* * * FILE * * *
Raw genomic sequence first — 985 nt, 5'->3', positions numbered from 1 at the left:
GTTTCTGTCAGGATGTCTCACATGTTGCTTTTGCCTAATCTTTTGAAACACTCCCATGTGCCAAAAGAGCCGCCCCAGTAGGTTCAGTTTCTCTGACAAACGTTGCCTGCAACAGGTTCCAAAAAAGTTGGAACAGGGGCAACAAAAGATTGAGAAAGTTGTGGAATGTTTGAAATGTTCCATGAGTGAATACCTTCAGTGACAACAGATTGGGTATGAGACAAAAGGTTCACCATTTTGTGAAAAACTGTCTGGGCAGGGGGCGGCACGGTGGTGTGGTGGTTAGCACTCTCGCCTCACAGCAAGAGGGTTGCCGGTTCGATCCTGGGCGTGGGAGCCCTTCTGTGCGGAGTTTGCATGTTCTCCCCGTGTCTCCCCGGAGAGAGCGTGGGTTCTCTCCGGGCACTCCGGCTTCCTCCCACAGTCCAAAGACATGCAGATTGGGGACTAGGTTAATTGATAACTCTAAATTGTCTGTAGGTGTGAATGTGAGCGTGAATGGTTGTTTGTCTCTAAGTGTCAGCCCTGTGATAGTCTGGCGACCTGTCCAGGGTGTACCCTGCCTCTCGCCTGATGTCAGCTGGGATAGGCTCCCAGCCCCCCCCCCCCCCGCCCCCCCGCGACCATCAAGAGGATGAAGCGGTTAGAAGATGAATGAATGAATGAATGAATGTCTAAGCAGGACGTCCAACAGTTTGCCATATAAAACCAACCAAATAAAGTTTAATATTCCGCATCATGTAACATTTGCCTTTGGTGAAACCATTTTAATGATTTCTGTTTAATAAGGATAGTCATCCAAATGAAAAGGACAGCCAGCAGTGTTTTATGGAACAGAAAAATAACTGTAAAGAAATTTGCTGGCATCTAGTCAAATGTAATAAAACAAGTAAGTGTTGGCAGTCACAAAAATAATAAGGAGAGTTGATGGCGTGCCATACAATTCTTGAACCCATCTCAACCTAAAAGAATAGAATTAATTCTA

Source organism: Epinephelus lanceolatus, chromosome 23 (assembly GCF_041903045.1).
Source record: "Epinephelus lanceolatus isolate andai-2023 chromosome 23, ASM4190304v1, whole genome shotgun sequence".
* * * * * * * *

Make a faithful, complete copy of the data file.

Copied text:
Raw genomic sequence first — 985 nt, 5'->3', positions numbered from 1 at the left:
GTTTCTGTCAGGATGTCTCACATGTTGCTTTTGCCTAATCTTTTGAAACACTCCCATGTGCCAAAAGAGCCGCCCCAGTAGGTTCAGTTTCTCTGACAAACGTTGCCTGCAACAGGTTCCAAAAAAGTTGGAACAGGGGCAACAAAAGATTGAGAAAGTTGTGGAATGTTTGAAATGTTCCATGAGTGAATACCTTCAGTGACAACAGATTGGGTATGAGACAAAAGGTTCACCATTTTGTGAAAAACTGTCTGGGCAGGGGGCGGCACGGTGGTGTGGTGGTTAGCACTCTCGCCTCACAGCAAGAGGGTTGCCGGTTCGATCCTGGGCGTGGGAGCCCTTCTGTGCGGAGTTTGCATGTTCTCCCCGTGTCTCCCCGGAGAGAGCGTGGGTTCTCTCCGGGCACTCCGGCTTCCTCCCACAGTCCAAAGACATGCAGATTGGGGACTAGGTTAATTGATAACTCTAAATTGTCTGTAGGTGTGAATGTGAGCGTGAATGGTTGTTTGTCTCTAAGTGTCAGCCCTGTGATAGTCTGGCGACCTGTCCAGGGTGTACCCTGCCTCTCGCCTGATGTCAGCTGGGATAGGCTCCCAGCCCCCCCCCCCCCCGCCCCCCCGCGACCATCAAGAGGATGAAGCGGTTAGAAGATGAATGAATGAATGAATGAATGTCTAAGCAGGACGTCCAACAGTTTGCCATATAAAACCAACCAAATAAAGTTTAATATTCCGCATCATGTAACATTTGCCTTTGGTGAAACCATTTTAATGATTTCTGTTTAATAAGGATAGTCATCCAAATGAAAAGGACAGCCAGCAGTGTTTTATGGAACAGAAAAATAACTGTAAAGAAATTTGCTGGCATCTAGTCAAATGTAATAAAACAAGTAAGTGTTGGCAGTCACAAAAATAATAAGGAGAGTTGATGGCGTGCCATACAATTCTTGAACCCATCTCAACCTAAAAGAATAGAATTAATTCTA

Source organism: Epinephelus lanceolatus, chromosome 23 (assembly GCF_041903045.1).
Source record: "Epinephelus lanceolatus isolate andai-2023 chromosome 23, ASM4190304v1, whole genome shotgun sequence".